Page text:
We also have developed a simple cost model that examines the total cost of ownership, by highlighting factors that drive the costs, and examining the “burdened” cost of delivery of power to the hardware in the data center. In terms of delivery of value-added services to customers, the CFD-based modeling services helps the customer optimally provision the resources and assists in maximizing data center utilization – one of the key factors in the cost model. In addition, we are developing future products and services based on real time sensing and control that will enable up to a savings of 50 percent in recurring cost of power.

HPCwire: How do you see power issues impacting the deployment of HPC solutions?

McClellan: The last few years have brought us tremendous increases in the physical density of compute solutions. As a result, we now have much more processing capability per square foot of data center floor space. On average, most data centers are designed to last 10 to 15 years but, in practice, are used much longer than that. As a figure of merit, these same data centers are frequently provisioned with sufficient air conditioning to cool a maximum of 100 watts to 150 watts per square foot.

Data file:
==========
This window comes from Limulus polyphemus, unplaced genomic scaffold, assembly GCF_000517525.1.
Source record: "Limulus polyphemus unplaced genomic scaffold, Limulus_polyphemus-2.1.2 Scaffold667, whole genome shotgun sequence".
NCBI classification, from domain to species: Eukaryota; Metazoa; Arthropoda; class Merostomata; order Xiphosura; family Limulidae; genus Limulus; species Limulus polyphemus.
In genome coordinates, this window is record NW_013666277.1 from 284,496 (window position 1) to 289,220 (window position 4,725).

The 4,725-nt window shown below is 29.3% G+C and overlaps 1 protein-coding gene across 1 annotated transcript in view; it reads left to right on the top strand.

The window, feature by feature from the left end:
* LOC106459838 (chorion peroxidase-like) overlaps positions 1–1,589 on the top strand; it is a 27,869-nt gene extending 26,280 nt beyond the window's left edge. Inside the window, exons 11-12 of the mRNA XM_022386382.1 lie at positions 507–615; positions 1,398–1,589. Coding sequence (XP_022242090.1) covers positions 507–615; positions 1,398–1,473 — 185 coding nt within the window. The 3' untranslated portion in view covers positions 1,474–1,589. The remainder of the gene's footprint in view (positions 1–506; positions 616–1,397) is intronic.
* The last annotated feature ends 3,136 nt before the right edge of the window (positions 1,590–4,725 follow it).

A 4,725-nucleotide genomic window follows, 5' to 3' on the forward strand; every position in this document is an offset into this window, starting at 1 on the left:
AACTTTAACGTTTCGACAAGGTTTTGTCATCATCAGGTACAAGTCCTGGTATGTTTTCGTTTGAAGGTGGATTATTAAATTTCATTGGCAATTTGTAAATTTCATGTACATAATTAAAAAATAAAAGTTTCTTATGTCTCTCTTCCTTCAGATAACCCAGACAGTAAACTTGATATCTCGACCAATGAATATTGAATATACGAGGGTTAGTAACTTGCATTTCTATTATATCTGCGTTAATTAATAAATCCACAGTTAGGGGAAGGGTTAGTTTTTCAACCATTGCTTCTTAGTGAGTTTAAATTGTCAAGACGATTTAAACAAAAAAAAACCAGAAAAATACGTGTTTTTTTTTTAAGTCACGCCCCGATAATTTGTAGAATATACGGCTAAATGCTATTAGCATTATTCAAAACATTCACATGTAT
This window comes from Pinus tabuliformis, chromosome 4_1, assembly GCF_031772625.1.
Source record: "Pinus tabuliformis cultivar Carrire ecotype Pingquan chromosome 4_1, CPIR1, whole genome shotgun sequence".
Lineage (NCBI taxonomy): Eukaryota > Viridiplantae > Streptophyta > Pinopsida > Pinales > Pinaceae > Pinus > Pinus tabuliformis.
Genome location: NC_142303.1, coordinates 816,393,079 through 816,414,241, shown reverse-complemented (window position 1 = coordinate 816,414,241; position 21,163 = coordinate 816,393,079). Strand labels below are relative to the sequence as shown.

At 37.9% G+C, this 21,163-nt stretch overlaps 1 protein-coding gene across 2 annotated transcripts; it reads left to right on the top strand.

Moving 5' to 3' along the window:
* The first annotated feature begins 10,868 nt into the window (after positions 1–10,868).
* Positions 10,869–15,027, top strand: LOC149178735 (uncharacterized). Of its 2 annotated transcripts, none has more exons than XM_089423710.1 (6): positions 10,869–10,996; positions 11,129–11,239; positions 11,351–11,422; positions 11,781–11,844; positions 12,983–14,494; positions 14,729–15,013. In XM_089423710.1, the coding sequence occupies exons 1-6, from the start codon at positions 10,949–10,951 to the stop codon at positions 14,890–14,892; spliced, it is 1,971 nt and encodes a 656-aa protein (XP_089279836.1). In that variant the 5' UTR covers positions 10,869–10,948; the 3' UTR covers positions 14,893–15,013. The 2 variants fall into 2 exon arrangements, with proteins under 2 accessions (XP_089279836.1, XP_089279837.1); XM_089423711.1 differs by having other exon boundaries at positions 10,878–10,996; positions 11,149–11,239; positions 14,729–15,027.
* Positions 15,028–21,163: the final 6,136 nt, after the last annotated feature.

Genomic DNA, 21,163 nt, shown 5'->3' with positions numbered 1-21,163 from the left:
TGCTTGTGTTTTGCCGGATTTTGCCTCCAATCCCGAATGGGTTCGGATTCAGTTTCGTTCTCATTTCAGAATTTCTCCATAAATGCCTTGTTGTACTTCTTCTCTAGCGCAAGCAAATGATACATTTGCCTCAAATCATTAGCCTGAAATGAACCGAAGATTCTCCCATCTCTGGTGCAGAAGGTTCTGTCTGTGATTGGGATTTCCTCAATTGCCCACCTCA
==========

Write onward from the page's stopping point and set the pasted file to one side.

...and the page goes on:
Is that sufficient cooling for modern HPC clusters? Consider this rule of thumb: If your data center is 50 percent filled with 10 KW racks (typical for today's servers), and the rest is filled with 3 KW racks (typical for storage) you would be at approximately 150 watts per square foot. Theoretically, you have enough air conditioning capacity, but do you really? The answer is probably not — unless the flow of air within your data center is well optimized.

Our blades offer reduced power consumption and lower power distribution costs, saving customers more than $6,000 per rack of 32 servers. New technologies, like the 68-watt AMD Opteron processors, Intel Xeon processors, and HP power management tools that can monitor and dynamically adjust the power consumption, can significantly reduce the power required and heat generated. Based on processor utilization and application performance demands, customers can maximize power efficiency more effectively with these technologies.